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Rehabilitation of Historic Places

Canadian heritage buildings are victims of the same weather conditions and natural forces as their residents.  As time passes, some sites need to be attended to in order to conserve their heritage value.  Often, a mix of environmental factors and human interaction causes sites to deteriorate.  Since Canada's historic places are integral to Canadian culture and identity, efforts are consistently made to conserve heritage through rehabilitation.  It is for this reason that the Standards and Guidelines for the Conservation of Historic Places in Canada is consulted for practical conservation advice.  Rehabilitation, a conservation method that makes contemporary use of historic places through repair, carefully protects vital aspects of the structure.  Throughout Canada, there have been numerous large rehabilitation projects, though most are done on a smaller scale. Shaughnessy House, Jean-Francois Rodrigue /Maison Shaughnessy,Jean-Francois Rodrigue

Located in Montréal, Quebec, Maison Shaughnessy is a large mansion built in the Second Empire style that had lost much of its integrity.  Because of its style, the rehabilitation process paid close attention to its architectural features.  Though parts of the metal roof cresting on were missing, there was enough physical evidence to recreate it.  And since overall detailing and form of the roof was still evident, it was possible to rehabilitate its cresting to unify the buildings aesthetics.

When rehabilitating a historic place it is important to understand the cause of damage.  For example, the North Pacific Cannery NHS in Port Edward, British Columbia was greatly affected by its exposure to marine conditions.  Situated on a narrow strip by the mountains at the mouth of the Skeena River, this historic place is open to natural elements.  In particular, since most of the site's buildings are supported on piers in the water, the North Pacific Cannery NHS structures are exposed on all sides.  The wooden North Pacific Cannery, Parks Canada 2002 / Conserverie Nord Pacific, Parcs Canadasiding was damaged beyond repair and required replacement.  In rehabilitation projects, replacements are done "in kind" which means they are made of the same material and mimic the style of the original features.  In keeping with the heritage value of the site and stylistic aspects of the era in which it was constructed, rehabilitated heritage places may include reproduced features.  The Standards and Guidelines manual provides clear instruction about appropriate additions and alterations for rehabilitation projects.

The Rideau Canal NHS is a 200 km artificial waterway in Eastern Ontario built in the 19th century.  Because its heritage value includes the survival of a high number of its original canal structures, it is important to retain as much of the canal's authenticity as possible.  The locks, blockhouses, dams, weirs, andRideau Canal, Parks Canada / Canal Rideau, Parcs Canada lockmasters' houses all contain original elements which must be conserved.  A rehabilitation project was necessary for the Rideau Canal NHS because portions of the canal's stone walls and lock gates were deteriorated beyond repair.  Using physical evidence from the existing walls and gates, replicas of the original stone blocks and wooden members replaced the damaged features.  When rehabilitating historic places such as this, it is important to take the original form and detail into account to conserve character-defining elements of the site.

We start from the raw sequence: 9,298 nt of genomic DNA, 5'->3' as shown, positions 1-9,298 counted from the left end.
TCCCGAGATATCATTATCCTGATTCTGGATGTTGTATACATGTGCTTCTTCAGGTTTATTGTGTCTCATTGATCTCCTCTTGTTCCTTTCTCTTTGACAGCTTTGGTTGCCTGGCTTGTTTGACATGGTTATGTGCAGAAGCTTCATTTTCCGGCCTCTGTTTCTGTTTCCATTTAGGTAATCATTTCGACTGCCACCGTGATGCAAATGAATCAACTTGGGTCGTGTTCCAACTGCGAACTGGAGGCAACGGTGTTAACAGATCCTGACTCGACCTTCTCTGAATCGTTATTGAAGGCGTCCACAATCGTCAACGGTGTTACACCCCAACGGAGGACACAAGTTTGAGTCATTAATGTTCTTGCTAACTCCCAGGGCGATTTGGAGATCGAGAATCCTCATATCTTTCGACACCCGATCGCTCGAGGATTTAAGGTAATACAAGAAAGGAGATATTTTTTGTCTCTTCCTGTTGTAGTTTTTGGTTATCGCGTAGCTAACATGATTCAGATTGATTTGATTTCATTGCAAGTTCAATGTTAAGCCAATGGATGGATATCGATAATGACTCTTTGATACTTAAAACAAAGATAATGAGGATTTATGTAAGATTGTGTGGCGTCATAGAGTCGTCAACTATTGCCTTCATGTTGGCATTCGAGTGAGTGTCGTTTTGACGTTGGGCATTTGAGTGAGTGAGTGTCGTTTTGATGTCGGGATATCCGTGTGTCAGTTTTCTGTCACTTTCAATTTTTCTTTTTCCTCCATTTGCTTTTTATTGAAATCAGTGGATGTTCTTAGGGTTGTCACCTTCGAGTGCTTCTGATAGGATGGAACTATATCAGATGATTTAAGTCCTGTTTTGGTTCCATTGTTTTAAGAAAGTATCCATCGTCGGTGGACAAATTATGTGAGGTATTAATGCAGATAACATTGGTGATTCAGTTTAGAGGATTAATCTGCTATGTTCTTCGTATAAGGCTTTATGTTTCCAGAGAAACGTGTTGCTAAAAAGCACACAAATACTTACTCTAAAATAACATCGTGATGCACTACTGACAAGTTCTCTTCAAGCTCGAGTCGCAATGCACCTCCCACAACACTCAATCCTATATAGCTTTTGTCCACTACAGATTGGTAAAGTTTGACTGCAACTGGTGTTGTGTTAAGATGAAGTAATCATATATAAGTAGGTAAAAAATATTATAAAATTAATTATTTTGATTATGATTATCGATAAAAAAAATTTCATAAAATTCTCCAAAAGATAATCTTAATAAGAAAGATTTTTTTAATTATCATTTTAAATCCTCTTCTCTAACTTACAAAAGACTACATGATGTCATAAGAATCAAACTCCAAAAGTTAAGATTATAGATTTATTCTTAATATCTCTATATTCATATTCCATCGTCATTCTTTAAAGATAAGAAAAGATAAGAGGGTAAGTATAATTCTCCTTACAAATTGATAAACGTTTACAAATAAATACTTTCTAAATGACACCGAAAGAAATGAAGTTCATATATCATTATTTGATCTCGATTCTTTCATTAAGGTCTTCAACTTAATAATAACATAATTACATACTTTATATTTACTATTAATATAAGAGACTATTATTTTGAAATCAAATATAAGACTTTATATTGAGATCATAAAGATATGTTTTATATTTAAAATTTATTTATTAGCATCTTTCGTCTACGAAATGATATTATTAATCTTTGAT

Nova Scotia's Truro Post Office NHS underwent an extensive rehabilitation project to replace missing historic features.  Based on physical and documented evidence, necessary parts of the post office's roof were redone.  As a two-and-a-half storey structure, Truro Post Office NHS is valued as an intact example of Thomas Fuller's architecture.  Heritage conservation specialists were careful to restore the Gothic and Romanesque elements of the Truro Post Office, Parks Canada 1982 / Bureau de poste de Truro, Parcs Canada 1982original design while replacing features "in kind".  Occasionally, rehabilitation consists of slight design alterations that are compatible yet distinctive in form, material, era, and character of the building.  However, in the case of Truro Post Office NHS, character-defining elements focus heavily on Fuller's original design, thus removing the option of alterations. Although in some cases the Standards and Guidelines manual approves modern alterations, this would not be an appropriate rehabilitation method for the Truro Post Office NHS.

There are other considerations that may need to be taken into account during the process of rehabilitation.  For example, health, safety, accessibility, energy efficiency, and environmental issues can play an important role.  Though these considerations are not a necessary part of the process, these factors frequently affect rehabilitation.  Conservation and rehabilitation is based on the individual needs of each historic place - no two are the same.   Rehabilitation strives to bring heritage sites into the modern world without damaging any historic elements.  Adaptive reuse of Canadian historic places brings new life to valuable heritage buildings in ways that extend the site's longevity and utilization.